Since 1989, the Network has worked with state legislators and other policy advocates to design legislation that revitalizes neighborhoods, protects homeowners and empowers municipalities to effectively address problem properties in their jurisdictions. Below you will find descriptions and links on key pieces of legislation that have proven critical to the stabilization of neighborhoods through New Jersey.

The Abandoned Properties Rehabilitation Act is intended to facilitate the efforts of municipalities and other appropriate entities to obtain control over abandoned properties and return them to productive use.  

The Urban Redevelopment Act created the New Jersey Redevelopment Authority to assist in the revitalization of Urban Properties while also establishing the abandoned property list. 

The Multifamily Preservation and Receivership Act provides a broader scope for use of receivership as a tool to preserve distressed properties, and clarifies the powers and responsibilities of the receiver, the circumstances under which properties under receivership can be sold, and the conditions under which the owner can obtain restoration of his or her rights. 

The Mortgage Relief & Stabilization Act created the Mortgage Stabilization Program and the Housing Assistance and Recovery Program.  It also imposed additional requirements on lender foreclosing mortgage and appropriated $40 million from the “Long Term Obligation and Capital Expenditure Fund.”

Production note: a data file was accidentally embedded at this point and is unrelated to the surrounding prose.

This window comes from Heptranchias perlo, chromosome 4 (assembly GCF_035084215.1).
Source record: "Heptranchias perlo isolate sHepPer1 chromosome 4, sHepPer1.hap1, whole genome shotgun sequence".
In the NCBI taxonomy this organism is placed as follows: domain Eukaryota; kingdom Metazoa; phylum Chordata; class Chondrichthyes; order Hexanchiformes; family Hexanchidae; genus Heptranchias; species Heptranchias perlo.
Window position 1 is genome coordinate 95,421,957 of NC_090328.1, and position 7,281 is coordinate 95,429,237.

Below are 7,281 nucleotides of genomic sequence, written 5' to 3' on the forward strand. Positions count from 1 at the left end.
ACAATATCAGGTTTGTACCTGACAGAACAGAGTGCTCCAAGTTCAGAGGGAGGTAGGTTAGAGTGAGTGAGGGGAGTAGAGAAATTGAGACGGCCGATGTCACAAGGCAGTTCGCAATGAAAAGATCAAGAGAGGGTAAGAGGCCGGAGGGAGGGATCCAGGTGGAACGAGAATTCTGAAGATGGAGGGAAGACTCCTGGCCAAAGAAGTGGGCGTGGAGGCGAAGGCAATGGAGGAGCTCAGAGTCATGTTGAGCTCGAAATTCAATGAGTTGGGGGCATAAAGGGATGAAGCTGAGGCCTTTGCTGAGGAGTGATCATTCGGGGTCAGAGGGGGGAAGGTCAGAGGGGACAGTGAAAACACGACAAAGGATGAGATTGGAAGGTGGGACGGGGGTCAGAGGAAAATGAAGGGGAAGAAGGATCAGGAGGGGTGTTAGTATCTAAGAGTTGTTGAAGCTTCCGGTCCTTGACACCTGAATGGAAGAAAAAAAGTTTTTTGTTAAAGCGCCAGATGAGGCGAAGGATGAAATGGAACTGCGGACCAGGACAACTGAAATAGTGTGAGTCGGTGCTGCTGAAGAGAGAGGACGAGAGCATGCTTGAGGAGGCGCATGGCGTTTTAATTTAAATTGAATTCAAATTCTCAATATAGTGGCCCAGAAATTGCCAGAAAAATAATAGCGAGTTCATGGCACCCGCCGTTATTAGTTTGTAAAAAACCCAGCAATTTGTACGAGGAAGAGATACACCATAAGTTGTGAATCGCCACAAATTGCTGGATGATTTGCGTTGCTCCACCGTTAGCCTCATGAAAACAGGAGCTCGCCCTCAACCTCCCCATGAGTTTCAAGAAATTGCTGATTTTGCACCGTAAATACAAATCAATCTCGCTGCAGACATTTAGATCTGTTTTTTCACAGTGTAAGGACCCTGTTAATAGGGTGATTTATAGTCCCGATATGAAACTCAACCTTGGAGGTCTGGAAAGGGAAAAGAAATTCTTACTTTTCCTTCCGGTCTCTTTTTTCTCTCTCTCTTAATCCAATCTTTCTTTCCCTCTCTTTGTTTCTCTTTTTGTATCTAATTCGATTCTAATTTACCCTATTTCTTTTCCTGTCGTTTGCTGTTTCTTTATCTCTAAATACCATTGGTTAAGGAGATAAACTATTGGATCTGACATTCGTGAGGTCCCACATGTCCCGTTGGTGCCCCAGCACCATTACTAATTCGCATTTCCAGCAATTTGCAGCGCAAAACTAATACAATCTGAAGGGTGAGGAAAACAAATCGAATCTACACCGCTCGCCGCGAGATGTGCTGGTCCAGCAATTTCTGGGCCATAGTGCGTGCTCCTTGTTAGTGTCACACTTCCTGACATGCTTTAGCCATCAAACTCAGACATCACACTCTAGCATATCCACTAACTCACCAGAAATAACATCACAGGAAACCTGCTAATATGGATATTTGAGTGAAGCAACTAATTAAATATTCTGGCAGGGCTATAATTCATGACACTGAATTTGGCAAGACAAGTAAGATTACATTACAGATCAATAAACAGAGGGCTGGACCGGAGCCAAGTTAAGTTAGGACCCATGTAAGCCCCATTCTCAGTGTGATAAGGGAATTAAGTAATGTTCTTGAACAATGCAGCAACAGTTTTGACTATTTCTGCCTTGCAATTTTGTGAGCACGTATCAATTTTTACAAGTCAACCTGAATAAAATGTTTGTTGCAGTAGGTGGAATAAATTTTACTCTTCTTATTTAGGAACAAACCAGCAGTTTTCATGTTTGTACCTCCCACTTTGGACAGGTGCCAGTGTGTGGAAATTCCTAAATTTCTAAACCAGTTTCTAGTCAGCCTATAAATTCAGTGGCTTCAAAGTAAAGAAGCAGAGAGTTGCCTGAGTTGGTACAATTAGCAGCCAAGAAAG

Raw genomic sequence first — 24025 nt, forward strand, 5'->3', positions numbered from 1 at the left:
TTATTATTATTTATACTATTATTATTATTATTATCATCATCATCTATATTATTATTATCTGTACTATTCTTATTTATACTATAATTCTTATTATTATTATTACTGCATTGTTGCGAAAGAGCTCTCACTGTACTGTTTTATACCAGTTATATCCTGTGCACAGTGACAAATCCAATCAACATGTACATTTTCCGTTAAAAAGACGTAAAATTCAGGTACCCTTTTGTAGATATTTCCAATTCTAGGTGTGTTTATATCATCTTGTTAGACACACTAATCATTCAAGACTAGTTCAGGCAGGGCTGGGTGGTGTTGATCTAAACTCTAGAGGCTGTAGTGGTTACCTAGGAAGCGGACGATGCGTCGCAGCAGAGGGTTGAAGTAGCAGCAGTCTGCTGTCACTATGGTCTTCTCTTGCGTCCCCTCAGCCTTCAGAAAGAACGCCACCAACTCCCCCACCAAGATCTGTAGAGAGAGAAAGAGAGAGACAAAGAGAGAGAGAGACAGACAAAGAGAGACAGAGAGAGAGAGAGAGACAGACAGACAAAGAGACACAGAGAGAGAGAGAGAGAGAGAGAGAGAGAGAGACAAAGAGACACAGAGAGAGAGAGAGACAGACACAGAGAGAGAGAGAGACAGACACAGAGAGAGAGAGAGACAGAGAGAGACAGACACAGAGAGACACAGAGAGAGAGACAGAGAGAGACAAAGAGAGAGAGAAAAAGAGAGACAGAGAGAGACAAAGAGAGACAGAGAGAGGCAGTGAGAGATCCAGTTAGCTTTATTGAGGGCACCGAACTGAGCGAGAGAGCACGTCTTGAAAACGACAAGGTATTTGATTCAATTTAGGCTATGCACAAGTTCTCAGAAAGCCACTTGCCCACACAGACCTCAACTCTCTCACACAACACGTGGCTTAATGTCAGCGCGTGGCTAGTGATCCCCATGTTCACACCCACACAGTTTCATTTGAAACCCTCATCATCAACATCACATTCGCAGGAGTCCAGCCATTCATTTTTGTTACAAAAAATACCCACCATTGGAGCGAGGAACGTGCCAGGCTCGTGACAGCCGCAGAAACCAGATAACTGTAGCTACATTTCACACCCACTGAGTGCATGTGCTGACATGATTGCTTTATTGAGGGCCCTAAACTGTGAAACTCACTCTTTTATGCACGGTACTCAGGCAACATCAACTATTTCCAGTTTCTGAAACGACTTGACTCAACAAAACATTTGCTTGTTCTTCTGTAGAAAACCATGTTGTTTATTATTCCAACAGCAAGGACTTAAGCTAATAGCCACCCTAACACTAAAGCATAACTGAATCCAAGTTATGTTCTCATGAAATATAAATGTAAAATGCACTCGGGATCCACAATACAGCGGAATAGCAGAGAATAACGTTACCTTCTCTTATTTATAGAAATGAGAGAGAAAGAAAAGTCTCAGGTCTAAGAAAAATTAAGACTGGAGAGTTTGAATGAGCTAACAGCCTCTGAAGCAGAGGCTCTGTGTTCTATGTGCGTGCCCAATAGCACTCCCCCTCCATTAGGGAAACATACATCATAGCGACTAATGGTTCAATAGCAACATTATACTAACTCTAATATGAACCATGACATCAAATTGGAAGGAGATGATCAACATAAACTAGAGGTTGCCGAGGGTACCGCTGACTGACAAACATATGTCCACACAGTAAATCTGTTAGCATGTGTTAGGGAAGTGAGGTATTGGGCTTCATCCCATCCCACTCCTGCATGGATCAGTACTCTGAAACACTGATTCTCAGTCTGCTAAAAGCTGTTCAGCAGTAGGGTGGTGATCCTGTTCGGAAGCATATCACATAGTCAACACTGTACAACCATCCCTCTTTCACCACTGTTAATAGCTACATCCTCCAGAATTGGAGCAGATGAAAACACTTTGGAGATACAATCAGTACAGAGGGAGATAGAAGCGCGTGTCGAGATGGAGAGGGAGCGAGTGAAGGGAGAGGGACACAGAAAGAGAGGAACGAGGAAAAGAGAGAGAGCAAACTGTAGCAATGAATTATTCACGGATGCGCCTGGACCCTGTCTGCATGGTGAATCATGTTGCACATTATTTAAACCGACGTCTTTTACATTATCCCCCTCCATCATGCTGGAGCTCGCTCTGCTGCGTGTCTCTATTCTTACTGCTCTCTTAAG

The NJ Foreclosure Fairness Act strengthens protections to tenants and owners of residential properties facing foreclosure, clarifies forbearance provision in the Mortgage Stabilization and Relief Act, and modifies creditor liability for vacant properties in foreclosure.  

Nuisance Abatement Law establishes an administrative procedure by which municipalities in the person of the public officer can abate nuisance conditions on problem properties. Over and above the provisions of the statute, local officials also have recourse to the courts, particularly in emergency situations, to address nuisance conditions.

Out-of-State Creditor Law (formerly the Creditor Responsibility Law) allows municipalities to level daily fines against foreclosing creditors of residential property. Initial fines start at $2,500 per day for every day and out-of-state creditor fails to appoint an in-state point of contact for the municipality, and $1,500 thereafter for every day they fail to maintain the exterior of the property.  For in-state creditors, the $1,500 per day fine still applies for failure to maintain the exterior of the property.